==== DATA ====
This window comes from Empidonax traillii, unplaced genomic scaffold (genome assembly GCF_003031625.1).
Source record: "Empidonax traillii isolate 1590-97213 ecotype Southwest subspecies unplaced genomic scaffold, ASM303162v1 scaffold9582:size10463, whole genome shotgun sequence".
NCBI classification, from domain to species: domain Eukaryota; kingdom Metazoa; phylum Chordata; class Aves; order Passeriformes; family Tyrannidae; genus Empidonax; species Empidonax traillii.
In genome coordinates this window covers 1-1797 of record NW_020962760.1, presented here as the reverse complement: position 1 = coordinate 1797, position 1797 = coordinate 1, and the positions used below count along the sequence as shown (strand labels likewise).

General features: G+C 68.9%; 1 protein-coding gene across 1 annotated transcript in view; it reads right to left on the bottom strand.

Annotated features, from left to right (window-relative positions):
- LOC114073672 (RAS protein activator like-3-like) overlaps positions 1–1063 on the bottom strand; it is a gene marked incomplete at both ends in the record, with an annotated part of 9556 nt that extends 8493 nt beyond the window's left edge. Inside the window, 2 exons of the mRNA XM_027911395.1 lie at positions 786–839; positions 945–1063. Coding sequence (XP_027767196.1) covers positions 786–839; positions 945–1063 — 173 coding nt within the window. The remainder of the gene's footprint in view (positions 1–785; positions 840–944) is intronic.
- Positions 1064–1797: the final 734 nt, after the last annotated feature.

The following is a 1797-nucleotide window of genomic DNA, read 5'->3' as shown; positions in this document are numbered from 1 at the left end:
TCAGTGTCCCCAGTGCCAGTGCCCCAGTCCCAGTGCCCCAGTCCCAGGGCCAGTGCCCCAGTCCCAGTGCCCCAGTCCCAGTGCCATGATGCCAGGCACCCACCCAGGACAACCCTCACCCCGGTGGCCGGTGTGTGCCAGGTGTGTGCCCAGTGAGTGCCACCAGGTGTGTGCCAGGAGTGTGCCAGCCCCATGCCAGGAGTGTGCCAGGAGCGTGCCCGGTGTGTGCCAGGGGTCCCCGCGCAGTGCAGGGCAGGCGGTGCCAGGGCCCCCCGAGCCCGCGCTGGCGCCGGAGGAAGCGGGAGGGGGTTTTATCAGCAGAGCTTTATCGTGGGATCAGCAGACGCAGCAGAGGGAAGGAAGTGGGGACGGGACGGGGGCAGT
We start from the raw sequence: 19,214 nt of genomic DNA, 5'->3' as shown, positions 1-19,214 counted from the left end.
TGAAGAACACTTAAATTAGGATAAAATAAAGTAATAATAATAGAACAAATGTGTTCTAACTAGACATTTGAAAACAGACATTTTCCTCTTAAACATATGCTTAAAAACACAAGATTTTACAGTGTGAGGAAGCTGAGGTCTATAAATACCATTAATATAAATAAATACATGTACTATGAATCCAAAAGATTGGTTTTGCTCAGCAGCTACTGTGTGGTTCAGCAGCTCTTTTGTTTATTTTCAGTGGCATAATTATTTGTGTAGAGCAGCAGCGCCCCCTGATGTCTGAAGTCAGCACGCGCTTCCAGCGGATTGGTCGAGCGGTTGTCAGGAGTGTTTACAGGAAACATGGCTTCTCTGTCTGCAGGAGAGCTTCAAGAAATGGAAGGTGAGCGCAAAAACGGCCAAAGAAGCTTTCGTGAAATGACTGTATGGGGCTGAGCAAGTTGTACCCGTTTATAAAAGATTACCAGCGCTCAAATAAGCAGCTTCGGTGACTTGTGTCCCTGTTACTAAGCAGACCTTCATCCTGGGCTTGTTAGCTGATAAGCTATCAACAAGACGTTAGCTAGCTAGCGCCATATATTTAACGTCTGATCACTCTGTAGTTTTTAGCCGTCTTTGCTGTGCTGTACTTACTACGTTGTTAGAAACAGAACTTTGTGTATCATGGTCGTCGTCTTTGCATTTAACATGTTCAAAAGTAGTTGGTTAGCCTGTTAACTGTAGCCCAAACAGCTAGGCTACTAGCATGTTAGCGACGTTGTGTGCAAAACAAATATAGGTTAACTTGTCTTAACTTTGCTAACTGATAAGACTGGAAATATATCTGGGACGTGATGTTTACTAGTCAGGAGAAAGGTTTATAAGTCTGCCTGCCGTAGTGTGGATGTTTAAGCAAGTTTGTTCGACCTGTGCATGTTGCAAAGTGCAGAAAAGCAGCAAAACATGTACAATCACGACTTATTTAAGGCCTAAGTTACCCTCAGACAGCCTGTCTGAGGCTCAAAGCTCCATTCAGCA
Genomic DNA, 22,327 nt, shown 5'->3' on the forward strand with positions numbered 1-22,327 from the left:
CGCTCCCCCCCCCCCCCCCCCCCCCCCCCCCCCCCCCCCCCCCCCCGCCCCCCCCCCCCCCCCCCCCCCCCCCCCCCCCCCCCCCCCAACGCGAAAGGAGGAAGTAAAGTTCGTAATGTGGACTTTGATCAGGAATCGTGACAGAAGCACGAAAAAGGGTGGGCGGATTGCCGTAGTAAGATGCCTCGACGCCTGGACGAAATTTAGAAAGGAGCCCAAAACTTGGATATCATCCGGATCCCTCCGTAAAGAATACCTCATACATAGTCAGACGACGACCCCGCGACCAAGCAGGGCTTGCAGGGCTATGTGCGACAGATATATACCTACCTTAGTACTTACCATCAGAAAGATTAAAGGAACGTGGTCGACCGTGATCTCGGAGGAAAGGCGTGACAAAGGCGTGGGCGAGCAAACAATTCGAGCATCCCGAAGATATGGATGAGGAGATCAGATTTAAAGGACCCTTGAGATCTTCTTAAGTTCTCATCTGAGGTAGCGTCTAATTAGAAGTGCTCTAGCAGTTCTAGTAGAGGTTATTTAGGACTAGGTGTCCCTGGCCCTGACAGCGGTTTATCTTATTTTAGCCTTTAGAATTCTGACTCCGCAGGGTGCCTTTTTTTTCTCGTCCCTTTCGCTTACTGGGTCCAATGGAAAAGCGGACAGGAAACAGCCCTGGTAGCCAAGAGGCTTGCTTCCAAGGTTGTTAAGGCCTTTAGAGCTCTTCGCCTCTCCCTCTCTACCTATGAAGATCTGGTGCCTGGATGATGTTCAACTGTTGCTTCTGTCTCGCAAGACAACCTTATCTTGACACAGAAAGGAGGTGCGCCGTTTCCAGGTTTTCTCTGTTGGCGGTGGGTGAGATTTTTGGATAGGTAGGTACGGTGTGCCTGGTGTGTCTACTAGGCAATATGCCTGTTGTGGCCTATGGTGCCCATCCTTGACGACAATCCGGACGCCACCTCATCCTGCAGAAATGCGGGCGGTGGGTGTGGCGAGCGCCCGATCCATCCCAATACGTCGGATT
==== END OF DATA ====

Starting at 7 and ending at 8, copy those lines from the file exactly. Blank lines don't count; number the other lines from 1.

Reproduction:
- LOC114073672 (RAS protein activator like-3-like) overlaps positions 1–1063 on the bottom strand; it is a gene marked incomplete at both ends in the record, with an annotated part of 9556 nt that extends 8493 nt beyond the window's left edge. Inside the window, 2 exons of the mRNA XM_027911395.1 lie at positions 786–839; positions 945–1063. Coding sequence (XP_027767196.1) covers positions 786–839; positions 945–1063 — 173 coding nt within the window. The remainder of the gene's footprint in view (positions 1–785; positions 840–944) is intronic.
- Positions 1064–1797: the final 734 nt, after the last annotated feature.